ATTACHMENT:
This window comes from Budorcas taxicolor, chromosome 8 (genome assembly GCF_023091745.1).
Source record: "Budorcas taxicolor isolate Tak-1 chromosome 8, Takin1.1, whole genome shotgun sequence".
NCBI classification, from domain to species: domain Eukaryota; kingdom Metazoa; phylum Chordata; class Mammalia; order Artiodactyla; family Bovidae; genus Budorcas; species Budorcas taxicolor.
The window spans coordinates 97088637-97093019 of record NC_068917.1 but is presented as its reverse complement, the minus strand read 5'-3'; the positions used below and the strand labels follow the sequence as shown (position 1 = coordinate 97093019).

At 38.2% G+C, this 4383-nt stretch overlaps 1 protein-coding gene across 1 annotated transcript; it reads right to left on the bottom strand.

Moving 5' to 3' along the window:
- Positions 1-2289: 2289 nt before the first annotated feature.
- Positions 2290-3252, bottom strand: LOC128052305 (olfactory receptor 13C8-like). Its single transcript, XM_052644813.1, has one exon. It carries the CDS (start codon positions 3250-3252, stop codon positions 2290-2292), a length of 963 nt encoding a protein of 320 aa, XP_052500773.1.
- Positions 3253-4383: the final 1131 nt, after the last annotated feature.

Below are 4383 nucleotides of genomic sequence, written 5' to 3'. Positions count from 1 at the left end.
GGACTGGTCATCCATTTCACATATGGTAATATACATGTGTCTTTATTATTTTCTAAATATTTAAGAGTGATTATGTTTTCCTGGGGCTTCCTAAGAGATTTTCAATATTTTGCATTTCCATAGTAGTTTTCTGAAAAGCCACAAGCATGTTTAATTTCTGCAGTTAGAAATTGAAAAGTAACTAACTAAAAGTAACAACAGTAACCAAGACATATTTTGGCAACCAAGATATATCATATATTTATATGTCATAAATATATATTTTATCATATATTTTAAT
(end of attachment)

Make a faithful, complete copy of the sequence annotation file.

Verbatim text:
This window comes from Budorcas taxicolor, chromosome 8 (genome assembly GCF_023091745.1).
Source record: "Budorcas taxicolor isolate Tak-1 chromosome 8, Takin1.1, whole genome shotgun sequence".
NCBI classification, from domain to species: domain Eukaryota; kingdom Metazoa; phylum Chordata; class Mammalia; order Artiodactyla; family Bovidae; genus Budorcas; species Budorcas taxicolor.
The window spans coordinates 97088637-97093019 of record NC_068917.1 but is presented as its reverse complement, the minus strand read 5'-3'; the positions used below and the strand labels follow the sequence as shown (position 1 = coordinate 97093019).

At 38.2% G+C, this 4383-nt stretch overlaps 1 protein-coding gene across 1 annotated transcript; it reads right to left on the bottom strand.

Moving 5' to 3' along the window:
- Positions 1-2289: 2289 nt before the first annotated feature.
- Positions 2290-3252, bottom strand: LOC128052305 (olfactory receptor 13C8-like). Its single transcript, XM_052644813.1, has one exon. It carries the CDS (start codon positions 3250-3252, stop codon positions 2290-2292), a length of 963 nt encoding a protein of 320 aa, XP_052500773.1.
- Positions 3253-4383: the final 1131 nt, after the last annotated feature.

Below are 4383 nucleotides of genomic sequence, written 5' to 3'. Positions count from 1 at the left end.
GGACTGGTCATCCATTTCACATATGGTAATATACATGTGTCTTTATTATTTTCTAAATATTTAAGAGTGATTATGTTTTCCTGGGGCTTCCTAAGAGATTTTCAATATTTTGCATTTCCATAGTAGTTTTCTGAAAAGCCACAAGCATGTTTAATTTCTGCAGTTAGAAATTGAAAAGTAACTAACTAAAAGTAACAACAGTAACCAAGACATATTTTGGCAACCAAGATATATCATATATTTATATGTCATAAATATATATTTTATCATATATTTTAAT